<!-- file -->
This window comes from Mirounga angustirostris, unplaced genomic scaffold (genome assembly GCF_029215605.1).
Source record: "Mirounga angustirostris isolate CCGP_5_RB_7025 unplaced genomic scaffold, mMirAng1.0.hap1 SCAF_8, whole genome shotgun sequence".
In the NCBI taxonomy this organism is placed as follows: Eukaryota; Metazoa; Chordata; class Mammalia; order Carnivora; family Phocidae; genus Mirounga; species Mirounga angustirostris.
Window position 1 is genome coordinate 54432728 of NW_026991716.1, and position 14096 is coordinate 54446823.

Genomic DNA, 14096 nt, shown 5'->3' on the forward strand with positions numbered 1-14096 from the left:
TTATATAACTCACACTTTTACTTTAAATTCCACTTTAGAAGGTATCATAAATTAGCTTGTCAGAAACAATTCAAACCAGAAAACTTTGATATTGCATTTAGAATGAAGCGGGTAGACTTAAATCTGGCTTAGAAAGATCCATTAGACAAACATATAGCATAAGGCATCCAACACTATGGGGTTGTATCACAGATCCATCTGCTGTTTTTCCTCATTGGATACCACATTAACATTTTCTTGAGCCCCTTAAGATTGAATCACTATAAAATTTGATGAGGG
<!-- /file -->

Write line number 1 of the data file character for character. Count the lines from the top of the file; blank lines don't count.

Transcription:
This window comes from Mirounga angustirostris, unplaced genomic scaffold (genome assembly GCF_029215605.1).